1. No. Pepall J.A. rejected the appellant's arguments with respect to the punitive damages award. There was evidence to support the trial judge's conclusion that punitive damages were warranted. It was reasonable on the evidence to conclude that the appellant's claims advisor ignored the detailed job description that had been provided by the respondent. It was also reasonable for the trial judge to conclude that the surveillance video did not establish the respondent's ability to work as a bricklayer, and reasonable to conclude that the respondent was totally disabled from working as a bricklayer. Implicit in these findings is that the trial judge considered it unreasonable to conclude that the respondent was partially disabled or a malingerer. Lastly, the trial judge did not err in failing to appreciate that the claims advisor tried to settle the respondent's claim on the basis of partial disability. The trial judge made an express finding that the appellant's conduct demonstrated bad faith. There was no medical evidence to dispute the respondent's full disability.
  2. Yes. There was no explanation of how the trial judge arrived at the figure of $100,000 or what facts justified such an amount. The award was inordinately high and entirely disproportionate, where the evidence was that circumstances apart from the appellant's conduct contributed to the respondent's psychological distress. Mental distress damages are to be compensatory, not punitive. Moreover, the respondent had only sought $25,000 in mental distress damages. The aggravated damages award was reduced from $100,000 to $25,000, and the costs of trial, which had been awarded on a full indemnity basis in the amount of $212,130.66, were reduced by $30,000.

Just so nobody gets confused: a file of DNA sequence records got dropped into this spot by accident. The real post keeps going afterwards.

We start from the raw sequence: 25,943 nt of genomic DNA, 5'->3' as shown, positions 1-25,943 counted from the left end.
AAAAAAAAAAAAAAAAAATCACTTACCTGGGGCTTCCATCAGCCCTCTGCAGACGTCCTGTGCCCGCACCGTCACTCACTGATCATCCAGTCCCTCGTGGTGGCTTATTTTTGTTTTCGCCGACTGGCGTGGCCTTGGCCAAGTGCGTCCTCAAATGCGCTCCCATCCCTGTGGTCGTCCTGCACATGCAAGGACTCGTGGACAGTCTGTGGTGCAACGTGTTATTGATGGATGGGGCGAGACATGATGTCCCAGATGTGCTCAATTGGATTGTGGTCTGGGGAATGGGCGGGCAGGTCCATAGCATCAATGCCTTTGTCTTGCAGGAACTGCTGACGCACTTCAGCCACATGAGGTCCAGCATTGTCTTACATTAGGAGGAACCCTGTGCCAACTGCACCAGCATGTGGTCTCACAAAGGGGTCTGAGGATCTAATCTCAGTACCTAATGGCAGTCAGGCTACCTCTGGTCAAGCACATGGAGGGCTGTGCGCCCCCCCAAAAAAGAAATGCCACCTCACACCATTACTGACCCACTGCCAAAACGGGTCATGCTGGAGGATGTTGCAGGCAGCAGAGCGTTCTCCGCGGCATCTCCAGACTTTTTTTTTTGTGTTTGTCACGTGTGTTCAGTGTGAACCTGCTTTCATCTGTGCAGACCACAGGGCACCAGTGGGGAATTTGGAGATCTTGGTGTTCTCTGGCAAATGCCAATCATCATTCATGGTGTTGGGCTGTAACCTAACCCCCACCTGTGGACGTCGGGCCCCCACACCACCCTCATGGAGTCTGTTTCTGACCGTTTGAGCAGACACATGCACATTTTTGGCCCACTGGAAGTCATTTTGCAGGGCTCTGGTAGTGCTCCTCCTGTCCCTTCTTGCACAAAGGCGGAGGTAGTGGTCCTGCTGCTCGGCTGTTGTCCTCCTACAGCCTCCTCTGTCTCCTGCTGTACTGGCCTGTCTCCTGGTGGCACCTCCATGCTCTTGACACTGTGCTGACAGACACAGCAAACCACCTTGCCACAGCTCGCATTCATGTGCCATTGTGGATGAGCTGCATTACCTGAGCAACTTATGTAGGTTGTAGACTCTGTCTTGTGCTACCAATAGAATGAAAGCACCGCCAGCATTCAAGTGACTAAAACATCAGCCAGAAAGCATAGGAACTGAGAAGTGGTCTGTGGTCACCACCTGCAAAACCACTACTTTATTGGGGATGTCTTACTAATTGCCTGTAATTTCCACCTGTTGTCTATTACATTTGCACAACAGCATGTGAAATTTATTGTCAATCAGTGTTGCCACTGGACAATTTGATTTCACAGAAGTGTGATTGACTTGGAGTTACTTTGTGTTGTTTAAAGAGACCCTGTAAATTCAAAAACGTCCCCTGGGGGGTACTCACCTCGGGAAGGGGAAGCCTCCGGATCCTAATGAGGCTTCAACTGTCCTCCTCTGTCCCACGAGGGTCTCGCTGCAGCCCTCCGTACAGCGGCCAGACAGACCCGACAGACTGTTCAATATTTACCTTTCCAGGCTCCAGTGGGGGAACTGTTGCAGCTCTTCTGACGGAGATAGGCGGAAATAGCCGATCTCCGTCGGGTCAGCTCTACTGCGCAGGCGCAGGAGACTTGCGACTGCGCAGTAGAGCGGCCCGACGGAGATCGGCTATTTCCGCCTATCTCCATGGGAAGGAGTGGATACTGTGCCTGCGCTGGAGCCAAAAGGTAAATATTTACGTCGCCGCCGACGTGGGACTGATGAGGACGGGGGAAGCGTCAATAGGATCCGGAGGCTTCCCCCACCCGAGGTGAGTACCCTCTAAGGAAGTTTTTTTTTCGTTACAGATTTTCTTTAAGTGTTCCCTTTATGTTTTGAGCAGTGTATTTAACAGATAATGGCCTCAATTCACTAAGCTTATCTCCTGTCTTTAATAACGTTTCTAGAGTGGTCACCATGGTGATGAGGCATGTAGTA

York Trafalgar Corporation v. Symphony Golf Inc., 2014 ONCA 619

[Doherty, Laskin and Epstein JJ.A.]
Paul H. Starkman, for the appellants
James A. LeBer, for the respondent Philips Engineering Ltd.

Keywords: Summary Judgment, Negligence, Liability, Planning and Re-zoning, Breach of Contract, Real Estate, Diminution in Value


This appeal arises from a decision of Morgan J. in which he granted summary judgment dismissing the action against the respondent, Philips Engineering Ltd. ("Philips").Two families, the Gruehls and the Comarins, put two parcels of land together to develop a golf course. For the purpose of developing the golf course, a limited partnership, Piper's Heath Golf Links Limited Partnership, ("Piper's LP") was formed.

Philips performed planning and re-zoning services in connection with the golf course and the appellants alleged that such actions were performed negligently and in breach of their contract with Piper's LP. Philips brought a motion for summary judgment seeking a dismissal of the action against it on the basis that even if Philips were found negligent and/or in breach of contract, any resultant decrease in the value of the land caused no loss to the appellants.